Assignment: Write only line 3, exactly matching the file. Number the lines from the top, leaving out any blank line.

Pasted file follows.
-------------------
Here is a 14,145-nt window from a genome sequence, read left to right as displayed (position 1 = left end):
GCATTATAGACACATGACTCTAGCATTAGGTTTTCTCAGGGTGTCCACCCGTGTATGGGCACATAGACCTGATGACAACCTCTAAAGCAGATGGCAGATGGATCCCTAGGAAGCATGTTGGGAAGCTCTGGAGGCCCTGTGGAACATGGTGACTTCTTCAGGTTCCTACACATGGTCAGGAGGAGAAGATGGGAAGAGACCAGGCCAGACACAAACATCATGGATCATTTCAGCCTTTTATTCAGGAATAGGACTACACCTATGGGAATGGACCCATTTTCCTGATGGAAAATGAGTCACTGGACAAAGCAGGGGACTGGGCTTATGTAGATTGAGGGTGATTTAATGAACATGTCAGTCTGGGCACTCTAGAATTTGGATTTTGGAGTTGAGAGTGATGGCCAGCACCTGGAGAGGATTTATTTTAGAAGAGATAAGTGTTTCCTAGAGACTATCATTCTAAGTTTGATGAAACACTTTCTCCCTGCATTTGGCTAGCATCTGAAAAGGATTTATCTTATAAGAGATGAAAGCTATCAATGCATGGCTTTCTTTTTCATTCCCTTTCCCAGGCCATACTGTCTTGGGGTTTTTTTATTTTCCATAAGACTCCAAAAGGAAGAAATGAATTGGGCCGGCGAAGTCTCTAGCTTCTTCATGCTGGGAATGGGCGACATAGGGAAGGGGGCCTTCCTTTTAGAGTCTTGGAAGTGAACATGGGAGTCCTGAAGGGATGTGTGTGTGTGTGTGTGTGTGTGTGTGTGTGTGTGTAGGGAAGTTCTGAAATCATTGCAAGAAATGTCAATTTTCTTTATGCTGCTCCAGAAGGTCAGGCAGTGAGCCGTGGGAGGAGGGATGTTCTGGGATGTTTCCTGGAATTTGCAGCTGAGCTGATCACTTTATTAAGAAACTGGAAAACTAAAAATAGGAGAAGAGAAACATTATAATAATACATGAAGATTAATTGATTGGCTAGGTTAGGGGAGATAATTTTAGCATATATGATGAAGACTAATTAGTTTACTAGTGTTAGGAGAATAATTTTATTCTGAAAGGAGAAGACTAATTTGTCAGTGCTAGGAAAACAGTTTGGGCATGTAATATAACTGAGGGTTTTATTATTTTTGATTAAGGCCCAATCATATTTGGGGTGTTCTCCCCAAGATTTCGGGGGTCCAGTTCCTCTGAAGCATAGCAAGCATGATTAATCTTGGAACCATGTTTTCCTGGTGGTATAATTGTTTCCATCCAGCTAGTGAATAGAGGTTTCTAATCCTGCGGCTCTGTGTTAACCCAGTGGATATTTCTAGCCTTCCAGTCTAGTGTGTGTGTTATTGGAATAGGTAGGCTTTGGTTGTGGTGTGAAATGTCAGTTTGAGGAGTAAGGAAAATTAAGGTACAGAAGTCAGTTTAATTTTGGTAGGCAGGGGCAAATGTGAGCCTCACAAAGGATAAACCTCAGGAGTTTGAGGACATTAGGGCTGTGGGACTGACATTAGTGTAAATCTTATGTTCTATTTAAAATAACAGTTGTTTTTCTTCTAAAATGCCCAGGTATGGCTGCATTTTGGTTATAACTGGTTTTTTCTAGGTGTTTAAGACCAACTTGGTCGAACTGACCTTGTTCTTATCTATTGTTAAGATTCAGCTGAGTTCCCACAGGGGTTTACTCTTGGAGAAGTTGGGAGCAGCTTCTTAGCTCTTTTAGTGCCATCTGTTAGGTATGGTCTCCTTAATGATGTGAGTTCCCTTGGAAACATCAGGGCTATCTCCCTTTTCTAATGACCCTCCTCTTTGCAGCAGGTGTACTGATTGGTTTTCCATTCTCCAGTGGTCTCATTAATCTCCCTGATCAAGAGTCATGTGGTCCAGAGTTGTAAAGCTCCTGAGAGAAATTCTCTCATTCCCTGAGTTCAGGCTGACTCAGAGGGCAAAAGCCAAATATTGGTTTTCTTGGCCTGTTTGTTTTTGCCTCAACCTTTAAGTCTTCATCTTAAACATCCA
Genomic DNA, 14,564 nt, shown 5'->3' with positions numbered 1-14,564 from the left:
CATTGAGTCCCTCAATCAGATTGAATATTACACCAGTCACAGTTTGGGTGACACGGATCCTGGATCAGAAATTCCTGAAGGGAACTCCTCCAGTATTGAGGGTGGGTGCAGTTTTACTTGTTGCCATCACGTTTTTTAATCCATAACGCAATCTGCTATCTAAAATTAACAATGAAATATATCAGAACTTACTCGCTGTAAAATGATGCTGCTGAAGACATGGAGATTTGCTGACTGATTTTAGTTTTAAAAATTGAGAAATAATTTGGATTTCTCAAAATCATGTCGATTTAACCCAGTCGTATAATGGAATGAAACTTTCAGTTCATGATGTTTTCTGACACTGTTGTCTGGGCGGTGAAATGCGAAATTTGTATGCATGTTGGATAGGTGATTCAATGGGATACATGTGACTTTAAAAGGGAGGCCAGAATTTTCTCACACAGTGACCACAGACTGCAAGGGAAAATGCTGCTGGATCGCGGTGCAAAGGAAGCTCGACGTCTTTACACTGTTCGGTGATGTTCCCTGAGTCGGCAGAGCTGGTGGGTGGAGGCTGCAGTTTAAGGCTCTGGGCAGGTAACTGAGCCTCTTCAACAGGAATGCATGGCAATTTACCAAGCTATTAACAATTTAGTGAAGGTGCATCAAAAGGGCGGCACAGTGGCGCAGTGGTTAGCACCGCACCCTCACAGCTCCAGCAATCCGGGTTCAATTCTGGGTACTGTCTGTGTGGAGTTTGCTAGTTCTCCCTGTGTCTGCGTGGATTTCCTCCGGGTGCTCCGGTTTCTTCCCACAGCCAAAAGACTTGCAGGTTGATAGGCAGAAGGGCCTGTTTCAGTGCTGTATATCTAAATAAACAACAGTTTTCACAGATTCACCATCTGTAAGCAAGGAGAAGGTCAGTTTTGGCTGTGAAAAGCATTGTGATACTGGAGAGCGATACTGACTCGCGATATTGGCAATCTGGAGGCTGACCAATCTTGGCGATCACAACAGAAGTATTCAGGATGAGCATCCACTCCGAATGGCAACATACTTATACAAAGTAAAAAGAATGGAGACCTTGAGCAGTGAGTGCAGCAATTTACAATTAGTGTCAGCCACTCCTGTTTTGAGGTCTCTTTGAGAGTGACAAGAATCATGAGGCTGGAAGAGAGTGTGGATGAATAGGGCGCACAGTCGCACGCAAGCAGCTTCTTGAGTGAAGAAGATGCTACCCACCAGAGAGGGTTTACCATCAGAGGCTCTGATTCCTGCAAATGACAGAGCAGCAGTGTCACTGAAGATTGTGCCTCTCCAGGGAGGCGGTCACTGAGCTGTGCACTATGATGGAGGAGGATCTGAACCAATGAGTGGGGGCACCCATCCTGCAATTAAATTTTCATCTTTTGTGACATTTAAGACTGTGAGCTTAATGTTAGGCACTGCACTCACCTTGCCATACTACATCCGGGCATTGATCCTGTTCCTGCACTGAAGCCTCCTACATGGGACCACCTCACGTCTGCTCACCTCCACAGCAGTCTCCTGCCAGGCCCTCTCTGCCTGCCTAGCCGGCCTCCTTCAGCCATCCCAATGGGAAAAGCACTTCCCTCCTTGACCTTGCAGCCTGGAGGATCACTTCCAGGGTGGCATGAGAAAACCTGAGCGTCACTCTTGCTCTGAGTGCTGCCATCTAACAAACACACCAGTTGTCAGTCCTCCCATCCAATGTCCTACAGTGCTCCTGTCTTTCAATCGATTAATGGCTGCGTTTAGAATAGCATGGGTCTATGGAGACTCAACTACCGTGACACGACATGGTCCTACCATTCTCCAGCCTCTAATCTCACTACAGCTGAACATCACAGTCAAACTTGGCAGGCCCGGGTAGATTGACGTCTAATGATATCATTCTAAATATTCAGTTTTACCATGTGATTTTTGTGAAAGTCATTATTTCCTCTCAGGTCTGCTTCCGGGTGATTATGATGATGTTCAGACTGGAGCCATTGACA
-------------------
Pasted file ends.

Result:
Genomic DNA, 14,564 nt, shown 5'->3' with positions numbered 1-14,564 from the left: